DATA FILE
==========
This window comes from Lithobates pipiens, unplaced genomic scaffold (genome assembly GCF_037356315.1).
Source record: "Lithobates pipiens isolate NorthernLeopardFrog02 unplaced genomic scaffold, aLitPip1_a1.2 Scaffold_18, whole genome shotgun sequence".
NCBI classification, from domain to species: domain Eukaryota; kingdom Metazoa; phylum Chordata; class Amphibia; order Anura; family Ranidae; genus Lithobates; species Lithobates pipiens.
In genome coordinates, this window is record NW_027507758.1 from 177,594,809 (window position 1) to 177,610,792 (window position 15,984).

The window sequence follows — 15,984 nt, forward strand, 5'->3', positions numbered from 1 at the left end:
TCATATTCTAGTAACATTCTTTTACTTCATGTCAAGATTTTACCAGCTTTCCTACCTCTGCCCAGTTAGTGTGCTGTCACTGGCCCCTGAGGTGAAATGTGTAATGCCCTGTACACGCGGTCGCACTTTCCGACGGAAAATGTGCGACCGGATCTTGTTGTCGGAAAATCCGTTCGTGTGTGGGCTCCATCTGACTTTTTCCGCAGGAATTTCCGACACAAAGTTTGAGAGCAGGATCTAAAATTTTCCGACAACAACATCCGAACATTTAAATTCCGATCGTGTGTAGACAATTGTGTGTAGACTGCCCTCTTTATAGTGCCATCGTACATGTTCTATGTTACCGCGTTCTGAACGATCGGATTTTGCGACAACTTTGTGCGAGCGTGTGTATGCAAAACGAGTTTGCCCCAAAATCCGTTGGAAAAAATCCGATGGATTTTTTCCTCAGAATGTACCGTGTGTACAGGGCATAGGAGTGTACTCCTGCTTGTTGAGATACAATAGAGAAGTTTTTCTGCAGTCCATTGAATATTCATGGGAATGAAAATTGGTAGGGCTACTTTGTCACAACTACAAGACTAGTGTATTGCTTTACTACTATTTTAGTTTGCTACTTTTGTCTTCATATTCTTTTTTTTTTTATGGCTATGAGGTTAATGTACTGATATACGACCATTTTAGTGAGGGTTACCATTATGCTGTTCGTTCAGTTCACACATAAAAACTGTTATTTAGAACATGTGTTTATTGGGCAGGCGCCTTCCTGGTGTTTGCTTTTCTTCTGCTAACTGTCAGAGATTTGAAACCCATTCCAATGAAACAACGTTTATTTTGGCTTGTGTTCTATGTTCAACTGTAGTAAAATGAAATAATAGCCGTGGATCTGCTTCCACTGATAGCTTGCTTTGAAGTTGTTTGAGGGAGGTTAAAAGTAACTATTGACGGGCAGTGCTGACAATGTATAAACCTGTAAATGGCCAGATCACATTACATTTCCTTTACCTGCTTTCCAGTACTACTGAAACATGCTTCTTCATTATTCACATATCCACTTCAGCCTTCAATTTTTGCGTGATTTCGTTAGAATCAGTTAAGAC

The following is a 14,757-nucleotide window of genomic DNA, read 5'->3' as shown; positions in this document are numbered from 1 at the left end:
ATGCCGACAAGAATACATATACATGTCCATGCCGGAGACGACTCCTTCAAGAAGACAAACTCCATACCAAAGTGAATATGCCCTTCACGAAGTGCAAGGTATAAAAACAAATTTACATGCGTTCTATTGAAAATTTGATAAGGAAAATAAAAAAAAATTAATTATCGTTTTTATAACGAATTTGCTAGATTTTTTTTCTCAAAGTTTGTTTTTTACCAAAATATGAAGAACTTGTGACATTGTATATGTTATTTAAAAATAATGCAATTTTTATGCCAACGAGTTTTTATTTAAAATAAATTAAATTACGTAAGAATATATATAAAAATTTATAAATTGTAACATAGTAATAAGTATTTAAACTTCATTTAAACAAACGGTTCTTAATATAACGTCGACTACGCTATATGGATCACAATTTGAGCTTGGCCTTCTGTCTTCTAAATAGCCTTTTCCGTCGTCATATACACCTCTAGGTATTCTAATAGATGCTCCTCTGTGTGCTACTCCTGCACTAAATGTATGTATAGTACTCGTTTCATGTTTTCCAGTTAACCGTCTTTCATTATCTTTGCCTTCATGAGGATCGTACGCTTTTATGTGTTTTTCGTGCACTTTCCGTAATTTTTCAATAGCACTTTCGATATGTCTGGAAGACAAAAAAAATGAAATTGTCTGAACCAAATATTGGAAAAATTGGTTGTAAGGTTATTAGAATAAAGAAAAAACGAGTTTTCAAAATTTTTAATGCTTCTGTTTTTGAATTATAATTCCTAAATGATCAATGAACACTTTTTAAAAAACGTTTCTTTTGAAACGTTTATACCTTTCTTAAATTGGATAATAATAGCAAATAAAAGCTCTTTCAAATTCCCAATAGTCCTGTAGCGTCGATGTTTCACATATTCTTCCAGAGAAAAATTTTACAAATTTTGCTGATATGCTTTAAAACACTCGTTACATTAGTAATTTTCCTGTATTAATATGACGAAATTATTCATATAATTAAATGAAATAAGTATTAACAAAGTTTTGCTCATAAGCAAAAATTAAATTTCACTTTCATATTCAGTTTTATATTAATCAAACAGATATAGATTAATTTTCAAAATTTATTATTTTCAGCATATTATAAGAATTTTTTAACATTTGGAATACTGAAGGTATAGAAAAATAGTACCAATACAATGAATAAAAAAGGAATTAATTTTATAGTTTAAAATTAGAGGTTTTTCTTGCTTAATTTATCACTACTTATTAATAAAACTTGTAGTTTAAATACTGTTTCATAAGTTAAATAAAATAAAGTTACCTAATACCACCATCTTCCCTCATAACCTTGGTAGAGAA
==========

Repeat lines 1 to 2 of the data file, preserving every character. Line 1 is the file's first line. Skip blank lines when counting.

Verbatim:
This window comes from Lithobates pipiens, unplaced genomic scaffold (genome assembly GCF_037356315.1).
Source record: "Lithobates pipiens isolate NorthernLeopardFrog02 unplaced genomic scaffold, aLitPip1_a1.2 Scaffold_18, whole genome shotgun sequence".